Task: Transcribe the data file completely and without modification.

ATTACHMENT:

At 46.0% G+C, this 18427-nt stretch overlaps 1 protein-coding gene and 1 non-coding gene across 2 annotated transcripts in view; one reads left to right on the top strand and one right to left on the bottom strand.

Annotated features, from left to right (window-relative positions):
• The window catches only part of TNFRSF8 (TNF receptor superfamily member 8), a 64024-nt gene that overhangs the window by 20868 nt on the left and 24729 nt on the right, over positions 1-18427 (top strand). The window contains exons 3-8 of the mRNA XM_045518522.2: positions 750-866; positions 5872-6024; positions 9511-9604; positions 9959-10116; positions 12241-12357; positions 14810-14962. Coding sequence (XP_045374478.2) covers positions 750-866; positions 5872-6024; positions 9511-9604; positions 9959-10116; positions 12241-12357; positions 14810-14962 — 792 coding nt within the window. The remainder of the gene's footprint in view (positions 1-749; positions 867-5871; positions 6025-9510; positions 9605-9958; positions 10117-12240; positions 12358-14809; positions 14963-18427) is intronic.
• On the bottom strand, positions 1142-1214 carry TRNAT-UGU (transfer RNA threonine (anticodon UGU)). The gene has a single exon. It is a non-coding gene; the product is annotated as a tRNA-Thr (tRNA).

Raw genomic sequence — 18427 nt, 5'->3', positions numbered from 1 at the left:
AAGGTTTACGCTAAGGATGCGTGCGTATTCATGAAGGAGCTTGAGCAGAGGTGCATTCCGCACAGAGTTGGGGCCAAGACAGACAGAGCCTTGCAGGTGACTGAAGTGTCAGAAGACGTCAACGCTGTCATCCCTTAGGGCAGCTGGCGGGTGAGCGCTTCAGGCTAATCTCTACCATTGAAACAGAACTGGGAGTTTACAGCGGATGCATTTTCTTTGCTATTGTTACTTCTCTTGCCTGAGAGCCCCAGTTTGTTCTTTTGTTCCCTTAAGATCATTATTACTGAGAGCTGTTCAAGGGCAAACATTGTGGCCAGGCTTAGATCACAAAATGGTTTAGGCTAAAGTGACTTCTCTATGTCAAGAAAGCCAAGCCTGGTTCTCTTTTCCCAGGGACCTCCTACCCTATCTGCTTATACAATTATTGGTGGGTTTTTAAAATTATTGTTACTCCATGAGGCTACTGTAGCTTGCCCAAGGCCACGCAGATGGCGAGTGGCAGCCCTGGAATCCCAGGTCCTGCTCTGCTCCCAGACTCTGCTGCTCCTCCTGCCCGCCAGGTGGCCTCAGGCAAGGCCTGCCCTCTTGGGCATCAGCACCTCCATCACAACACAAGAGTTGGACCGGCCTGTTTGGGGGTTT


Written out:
At 46.0% G+C, this 18427-nt stretch overlaps 1 protein-coding gene and 1 non-coding gene across 2 annotated transcripts in view; one reads left to right on the top strand and one right to left on the bottom strand.

Annotated features, from left to right (window-relative positions):
• The window catches only part of TNFRSF8 (TNF receptor superfamily member 8), a 64024-nt gene that overhangs the window by 20868 nt on the left and 24729 nt on the right, over positions 1-18427 (top strand). The window contains exons 3-8 of the mRNA XM_045518522.2: positions 750-866; positions 5872-6024; positions 9511-9604; positions 9959-10116; positions 12241-12357; positions 14810-14962. Coding sequence (XP_045374478.2) covers positions 750-866; positions 5872-6024; positions 9511-9604; positions 9959-10116; positions 12241-12357; positions 14810-14962 — 792 coding nt within the window. The remainder of the gene's footprint in view (positions 1-749; positions 867-5871; positions 6025-9510; positions 9605-9958; positions 10117-12240; positions 12358-14809; positions 14963-18427) is intronic.
• On the bottom strand, positions 1142-1214 carry TRNAT-UGU (transfer RNA threonine (anticodon UGU)). The gene has a single exon. It is a non-coding gene; the product is annotated as a tRNA-Thr (tRNA).

Raw genomic sequence — 18427 nt, 5'->3', positions numbered from 1 at the left:
AAGGTTTACGCTAAGGATGCGTGCGTATTCATGAAGGAGCTTGAGCAGAGGTGCATTCCGCACAGAGTTGGGGCCAAGACAGACAGAGCCTTGCAGGTGACTGAAGTGTCAGAAGACGTCAACGCTGTCATCCCTTAGGGCAGCTGGCGGGTGAGCGCTTCAGGCTAATCTCTACCATTGAAACAGAACTGGGAGTTTACAGCGGATGCATTTTCTTTGCTATTGTTACTTCTCTTGCCTGAGAGCCCCAGTTTGTTCTTTTGTTCCCTTAAGATCATTATTACTGAGAGCTGTTCAAGGGCAAACATTGTGGCCAGGCTTAGATCACAAAATGGTTTAGGCTAAAGTGACTTCTCTATGTCAAGAAAGCCAAGCCTGGTTCTCTTTTCCCAGGGACCTCCTACCCTATCTGCTTATACAATTATTGGTGGGTTTTTAAAATTATTGTTACTCCATGAGGCTACTGTAGCTTGCCCAAGGCCACGCAGATGGCGAGTGGCAGCCCTGGAATCCCAGGTCCTGCTCTGCTCCCAGACTCTGCTGCTCCTCCTGCCCGCCAGGTGGCCTCAGGCAAGGCCTGCCCTCTTGGGCATCAGCACCTCCATCACAACACAAGAGTTGGACCGGCCTGTTTGGGGGTTT